24. Ian B, i don’t begrudge these people the pleasure, that’s really not my point. I appreciate what you say about the organisation of the State and how we must work with reality rather than what we wish were the case.

    However, i think there is still a point that is very important here. The State has decided that sexual gratification is some sort of ‘right’ and has taken it upon itself to fulfill that right. In a sense the State is taking over disabled peoples lives, not just providing care for them but directing and controlling there most personal and private matters.

    Certainly, let the State in its present form give disabled people care and some money. If any of those people then choose to visit a prostitute then they can, at their own expense as it were. Of course some assistance might be required for travelling to and from and such like, but it would be entirely a matter for the disabled person to decide for themselves.

    Instead, we have the State expanding the definition of ‘rights’ which automatically equate to an expansion of the State to meet those ‘rights’, coupled with a control and direction of the disabled people, we are seeing the Nationalisation of private lives.

    That is a dangerous precedent and principle, that ‘rights’ can be simply conjured up out of thin air and then used to justify ever more government control of peoples lives.

  25. Howard R Gray

    Isn’t it something to do with slopes and slipperiness? Grant one positive right to be human or animal, then where do you stop? It is an old trick, find a hard case, say some sort of disability, declare they need extra help then dip into someone else’s pocket to pay for it. Label anyone who disagrees with this policy as hard and mean, one more trick out of a very old socialist bag, then pick some poor fools pocket via his tax return and redistribute as per your particular socialist whim.

    There are infinite possibilities of putative positive rights that might be conjectured, free sex aids and bird seed for crows in the park are among a few that might garner support. The problem is that some form of social burglary has to be committed somewhere to pay for positive rights. At what point do you draw the line?

    Charity functions on one fundamental principle that is giving with consent, not by imposition or sequestration. The only moral way out of this one is to recognize, in a high tax society, even infinite taxation won’t cover all human wants, reducing and abolishing taxes might put more money back in people’s pockets to choose to spend it as they wish. Charity is only possible with disposable income; social burglary will reduce the impulse to give both in money or physical assistance.

    Human rights are very fragile entities, add a pinch of political correctness and soon the concept becomes ambulatory from basic negative rights to be left alone on the one hand, to massive peculatory schemes more akin to robbery or burglary on the other. When was the last time you got a job from a poor man? Tax the rich you soon find that there aren’t any jobs. Granting open ended rights to positive gifts, at the expense of others, will soon collapse the structure of wealth creation. Since when did dead mythical geese produce golden eggs?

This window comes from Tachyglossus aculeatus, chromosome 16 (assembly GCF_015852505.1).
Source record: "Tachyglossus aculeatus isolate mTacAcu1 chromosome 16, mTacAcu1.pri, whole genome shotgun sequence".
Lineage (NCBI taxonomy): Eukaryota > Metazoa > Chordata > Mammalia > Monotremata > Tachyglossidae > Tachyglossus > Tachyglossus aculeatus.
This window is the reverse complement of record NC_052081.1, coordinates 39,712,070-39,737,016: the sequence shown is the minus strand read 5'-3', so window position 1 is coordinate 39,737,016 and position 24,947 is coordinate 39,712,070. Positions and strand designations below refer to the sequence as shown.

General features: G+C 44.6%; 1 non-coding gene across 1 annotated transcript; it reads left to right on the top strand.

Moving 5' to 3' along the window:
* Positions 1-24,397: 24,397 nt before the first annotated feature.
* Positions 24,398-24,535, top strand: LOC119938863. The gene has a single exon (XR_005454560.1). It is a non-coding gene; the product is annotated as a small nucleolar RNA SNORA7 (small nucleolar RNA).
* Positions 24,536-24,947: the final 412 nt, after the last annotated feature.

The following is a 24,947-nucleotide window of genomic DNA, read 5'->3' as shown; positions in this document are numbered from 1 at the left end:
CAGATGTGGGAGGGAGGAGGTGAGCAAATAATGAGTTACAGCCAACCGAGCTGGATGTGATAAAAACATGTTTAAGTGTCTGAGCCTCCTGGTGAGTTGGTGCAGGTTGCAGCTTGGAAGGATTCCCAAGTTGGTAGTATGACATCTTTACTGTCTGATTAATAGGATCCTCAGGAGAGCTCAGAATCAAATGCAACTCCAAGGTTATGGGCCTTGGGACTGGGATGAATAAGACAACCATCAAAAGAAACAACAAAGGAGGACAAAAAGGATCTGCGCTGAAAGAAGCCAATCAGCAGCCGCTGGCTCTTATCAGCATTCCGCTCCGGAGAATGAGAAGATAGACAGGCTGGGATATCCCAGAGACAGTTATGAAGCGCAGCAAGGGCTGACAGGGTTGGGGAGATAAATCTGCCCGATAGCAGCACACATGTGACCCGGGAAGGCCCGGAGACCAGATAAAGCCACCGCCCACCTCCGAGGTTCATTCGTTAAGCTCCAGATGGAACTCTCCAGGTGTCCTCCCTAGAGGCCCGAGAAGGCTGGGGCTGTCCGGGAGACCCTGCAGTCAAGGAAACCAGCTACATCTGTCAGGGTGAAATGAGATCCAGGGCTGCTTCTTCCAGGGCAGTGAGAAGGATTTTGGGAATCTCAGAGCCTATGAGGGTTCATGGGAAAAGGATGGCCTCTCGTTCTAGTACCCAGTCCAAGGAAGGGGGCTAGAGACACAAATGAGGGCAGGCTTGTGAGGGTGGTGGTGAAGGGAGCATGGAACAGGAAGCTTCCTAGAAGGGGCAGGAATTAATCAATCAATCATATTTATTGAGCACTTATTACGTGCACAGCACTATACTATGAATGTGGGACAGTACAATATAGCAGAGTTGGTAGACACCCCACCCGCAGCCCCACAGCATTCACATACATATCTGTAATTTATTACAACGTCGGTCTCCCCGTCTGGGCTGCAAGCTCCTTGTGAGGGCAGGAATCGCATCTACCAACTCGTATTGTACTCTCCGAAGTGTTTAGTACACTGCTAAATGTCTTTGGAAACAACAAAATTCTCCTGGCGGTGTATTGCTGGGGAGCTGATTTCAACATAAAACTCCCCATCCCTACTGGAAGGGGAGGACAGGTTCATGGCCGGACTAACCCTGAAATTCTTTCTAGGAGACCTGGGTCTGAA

Human rights only exist if they are enforceable, for many in this world it is a luxury to live in a place where basic rights are enforced. Positive Human Rights are a bane as there is no limit. If on the one hand you grant basic liberties then proceed to grant positive rights with infinite calls on resources sooner of later force and dissention will follow as to where the margins and limits are to be defined. Positive human rights are predatory. The basis of negative human rights is to prevent predatory government power over the individual not encourage it.

    The idea of a human right is more academic than real for most on this earth. The right to housing is a point in issue favoured on the left. What are we talking about, a house or a mobile home? Perhaps all should be housed in replicas of Buckingham Palace? Dream on!

  26. The origin of positive rights is in justice, and the origin of justice is fairness. “Socialism” is ownership and control of productive resources by the State, and has little to do with justice or fairness. Most ‘socialists’ want a society where people can have what they want and do as they like. They share this orientation with most libertarians.

    As for propertarian laissez-faire:

    “The toad beneath the harrow knows
    Exactly where each tooth-point goes.
    A butterfly, upon the road
    Preaches contentment to the toad.”

    Tony

  27. Intelligent machines will increasingly do the work, at prices that no worker could live on. So we had better work out how best to ensure that people get a Guaranteed Basic Income, or the economic and social systems will break down.

    Henry Ford visited his car factory with Walter Reuther, head of the Autoworkers Union. Ford gestured towards the production lines and said: “Walter, one day all your workers will be replaced by robots!”
    Reuther replied: “Maybe, Mr. Ford, but robots don’t buy cars…”

    Tony

  28. What you’re missing there Tony is that every working hour displaced by a machine is a working hour available for some other productive effort. That’s where you get economic growth from. Your argument would claim that tractors, by displacing agricultural workers, will destroy the economy. In fact, it freed those workers to go and make and do other things, thus creating economic growth. That’s how the free market functions. Nowadays, hardly anyone works on the land, and a bloody good thing that is, for all of us.